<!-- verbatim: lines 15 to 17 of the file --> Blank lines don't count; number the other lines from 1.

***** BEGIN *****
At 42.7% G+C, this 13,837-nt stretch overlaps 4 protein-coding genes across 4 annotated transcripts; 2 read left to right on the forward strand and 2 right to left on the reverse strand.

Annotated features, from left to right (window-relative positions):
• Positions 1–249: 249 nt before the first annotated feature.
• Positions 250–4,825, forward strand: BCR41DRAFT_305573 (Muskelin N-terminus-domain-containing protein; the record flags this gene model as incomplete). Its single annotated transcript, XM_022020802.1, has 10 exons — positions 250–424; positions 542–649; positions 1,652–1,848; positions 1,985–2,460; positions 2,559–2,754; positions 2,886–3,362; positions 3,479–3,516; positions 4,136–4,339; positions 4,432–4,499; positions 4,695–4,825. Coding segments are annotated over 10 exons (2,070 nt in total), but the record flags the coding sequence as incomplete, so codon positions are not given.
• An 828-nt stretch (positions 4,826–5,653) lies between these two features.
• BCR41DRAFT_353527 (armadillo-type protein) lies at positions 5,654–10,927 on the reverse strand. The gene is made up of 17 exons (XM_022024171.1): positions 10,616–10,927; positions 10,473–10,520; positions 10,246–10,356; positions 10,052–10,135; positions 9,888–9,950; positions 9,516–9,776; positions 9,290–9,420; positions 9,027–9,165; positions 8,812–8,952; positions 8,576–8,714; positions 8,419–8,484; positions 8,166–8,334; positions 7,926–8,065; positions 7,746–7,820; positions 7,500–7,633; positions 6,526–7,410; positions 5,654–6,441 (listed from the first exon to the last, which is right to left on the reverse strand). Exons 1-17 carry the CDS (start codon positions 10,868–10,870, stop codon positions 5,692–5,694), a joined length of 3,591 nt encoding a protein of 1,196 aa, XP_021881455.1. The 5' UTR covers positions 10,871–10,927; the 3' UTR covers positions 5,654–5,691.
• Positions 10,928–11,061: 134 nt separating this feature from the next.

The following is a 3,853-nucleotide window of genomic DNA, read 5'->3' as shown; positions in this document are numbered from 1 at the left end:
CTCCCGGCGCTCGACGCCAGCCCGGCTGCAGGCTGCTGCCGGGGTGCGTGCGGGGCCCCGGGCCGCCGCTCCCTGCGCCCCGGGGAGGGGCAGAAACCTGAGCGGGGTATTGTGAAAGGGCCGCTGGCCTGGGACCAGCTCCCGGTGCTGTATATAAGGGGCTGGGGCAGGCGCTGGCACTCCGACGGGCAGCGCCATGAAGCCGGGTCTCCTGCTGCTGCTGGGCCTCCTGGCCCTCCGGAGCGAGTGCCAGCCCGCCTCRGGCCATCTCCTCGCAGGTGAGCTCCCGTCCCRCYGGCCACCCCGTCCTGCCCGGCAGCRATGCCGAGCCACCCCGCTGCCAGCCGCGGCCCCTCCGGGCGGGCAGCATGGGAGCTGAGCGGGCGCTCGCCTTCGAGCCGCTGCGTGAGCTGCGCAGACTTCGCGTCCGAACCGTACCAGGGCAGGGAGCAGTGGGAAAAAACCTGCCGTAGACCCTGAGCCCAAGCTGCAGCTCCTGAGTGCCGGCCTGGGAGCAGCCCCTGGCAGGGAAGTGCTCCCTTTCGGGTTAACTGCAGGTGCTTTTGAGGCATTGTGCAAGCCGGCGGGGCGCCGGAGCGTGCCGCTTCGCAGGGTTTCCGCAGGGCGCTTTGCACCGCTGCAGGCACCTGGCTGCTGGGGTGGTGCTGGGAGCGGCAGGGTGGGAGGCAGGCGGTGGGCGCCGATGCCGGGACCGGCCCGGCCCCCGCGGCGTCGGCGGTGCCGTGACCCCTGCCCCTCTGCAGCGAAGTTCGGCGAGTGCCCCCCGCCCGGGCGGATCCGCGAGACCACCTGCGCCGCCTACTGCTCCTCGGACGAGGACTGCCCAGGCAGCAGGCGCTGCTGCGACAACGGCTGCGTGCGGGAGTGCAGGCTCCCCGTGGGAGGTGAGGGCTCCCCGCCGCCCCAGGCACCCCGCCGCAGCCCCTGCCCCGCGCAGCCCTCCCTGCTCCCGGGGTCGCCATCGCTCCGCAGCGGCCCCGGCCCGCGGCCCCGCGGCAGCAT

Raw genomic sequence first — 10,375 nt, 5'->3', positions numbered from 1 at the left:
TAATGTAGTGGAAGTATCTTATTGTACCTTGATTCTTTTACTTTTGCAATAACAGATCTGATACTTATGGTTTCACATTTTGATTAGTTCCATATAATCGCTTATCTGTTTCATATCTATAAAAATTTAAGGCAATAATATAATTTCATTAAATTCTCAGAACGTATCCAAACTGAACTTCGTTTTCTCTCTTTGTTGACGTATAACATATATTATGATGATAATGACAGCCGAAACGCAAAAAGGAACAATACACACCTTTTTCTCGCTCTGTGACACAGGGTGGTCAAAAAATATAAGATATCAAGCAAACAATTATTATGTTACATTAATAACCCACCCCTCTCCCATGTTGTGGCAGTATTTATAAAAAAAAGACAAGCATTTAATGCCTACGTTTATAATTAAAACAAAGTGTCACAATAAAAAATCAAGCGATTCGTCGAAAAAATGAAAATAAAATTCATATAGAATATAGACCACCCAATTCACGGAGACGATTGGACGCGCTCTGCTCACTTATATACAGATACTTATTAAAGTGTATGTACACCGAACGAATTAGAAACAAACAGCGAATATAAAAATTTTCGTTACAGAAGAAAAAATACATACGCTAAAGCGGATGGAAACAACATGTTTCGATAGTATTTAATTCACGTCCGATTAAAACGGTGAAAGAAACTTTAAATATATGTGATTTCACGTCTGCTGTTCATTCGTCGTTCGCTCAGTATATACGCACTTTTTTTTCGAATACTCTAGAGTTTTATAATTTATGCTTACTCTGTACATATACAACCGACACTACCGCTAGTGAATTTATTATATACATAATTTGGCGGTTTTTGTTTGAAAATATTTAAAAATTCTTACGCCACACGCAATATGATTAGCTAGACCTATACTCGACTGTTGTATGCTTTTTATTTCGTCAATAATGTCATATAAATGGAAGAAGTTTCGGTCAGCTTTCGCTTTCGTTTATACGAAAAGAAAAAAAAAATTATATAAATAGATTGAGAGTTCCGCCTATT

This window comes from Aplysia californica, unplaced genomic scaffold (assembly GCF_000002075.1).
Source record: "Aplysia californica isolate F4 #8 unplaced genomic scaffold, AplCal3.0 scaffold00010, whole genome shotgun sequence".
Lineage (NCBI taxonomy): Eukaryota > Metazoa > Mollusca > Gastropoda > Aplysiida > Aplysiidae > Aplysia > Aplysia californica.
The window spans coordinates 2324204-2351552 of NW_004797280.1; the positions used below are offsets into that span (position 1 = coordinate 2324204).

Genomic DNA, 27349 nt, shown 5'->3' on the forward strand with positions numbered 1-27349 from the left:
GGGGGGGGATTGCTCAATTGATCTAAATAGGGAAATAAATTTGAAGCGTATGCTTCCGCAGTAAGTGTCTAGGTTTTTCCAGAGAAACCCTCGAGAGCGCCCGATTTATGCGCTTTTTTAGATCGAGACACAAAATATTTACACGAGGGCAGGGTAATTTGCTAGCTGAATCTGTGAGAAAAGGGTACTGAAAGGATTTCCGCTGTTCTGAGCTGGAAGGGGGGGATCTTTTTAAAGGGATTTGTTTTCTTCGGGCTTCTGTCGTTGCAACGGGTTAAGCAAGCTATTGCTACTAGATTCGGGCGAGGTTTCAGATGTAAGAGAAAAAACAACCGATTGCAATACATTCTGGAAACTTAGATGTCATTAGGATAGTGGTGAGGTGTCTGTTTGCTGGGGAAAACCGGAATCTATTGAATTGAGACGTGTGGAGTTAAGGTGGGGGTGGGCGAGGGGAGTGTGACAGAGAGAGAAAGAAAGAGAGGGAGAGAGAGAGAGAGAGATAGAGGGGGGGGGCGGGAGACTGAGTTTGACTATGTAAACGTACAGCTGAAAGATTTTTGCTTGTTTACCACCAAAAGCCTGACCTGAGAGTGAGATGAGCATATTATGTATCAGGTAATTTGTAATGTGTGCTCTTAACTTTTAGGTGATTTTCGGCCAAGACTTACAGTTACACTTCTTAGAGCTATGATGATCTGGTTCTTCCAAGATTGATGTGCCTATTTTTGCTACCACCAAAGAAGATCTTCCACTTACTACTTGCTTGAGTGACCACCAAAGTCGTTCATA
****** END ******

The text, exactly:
The window spans coordinates 2324204-2351552 of NW_004797280.1; the positions used below are offsets into that span (position 1 = coordinate 2324204).

Genomic DNA, 27349 nt, shown 5'->3' on the forward strand with positions numbered 1-27349 from the left:
GGGGGGGGATTGCTCAATTGATCTAAATAGGGAAATAAATTTGAAGCGTATGCTTCCGCAGTAAGTGTCTAGGTTTTTCCAGAGAAACCCTCGAGAGCGCCCGATTTATGCGCTTTTTTAGATCGAGACACAAAATATTTACACGAGGGCAGGGTAATTTGCTAGCTGAATCTGTGAGAAAAGGGTACTGAAAGGATTTCCGCTGTTCTGAGCTGGAAGGGGGGGATCTTTTTAAAGGGATTTGTTTTCTTCGGGCTTCTGTCGTTGCAACGGGTTAAGCAAGCTATTGCTACTAGATTCGGGCGAGGTTTCAGATGTAAGAGAAAAAACAACCGATTGCAATACATTCTGGAAACTTAGATGTCATTAGGATAGTGGTGAGGTGTCTGTTTGCTGGGGAAAACCGGAATCTATTGAATTGAGACGTGTGGAGTTAAGGTGGGGGTGGGCGAGGGGAGTGTGACAGAGAGAGAAAGAAAGAGAGGGAGAGAGAGAGAGAGAGATAGAGGGGGGGGGCGGGAGACTGAGTTTGACTATGTAAACGTACAGCTGAAAGATTTTTGCTTGTTTACCACCAAAAGCCTGACCTGAGAGTGAGATGAGCATATTATGTATCAGGTAATTTGTAATGTGTGCTCTTAACTTTTAGGTGATTTTCGGCCAAGACTTACAGTTACACTTCTTAGAGCTATGATGATCTGGTTCTTCCAAGATTGATGTGCCTATTTTTGCTACCACCAAAGAAGATCTTCCACTTACTACTTGCTTGAGTGACCACCAAAGTCGTTCATA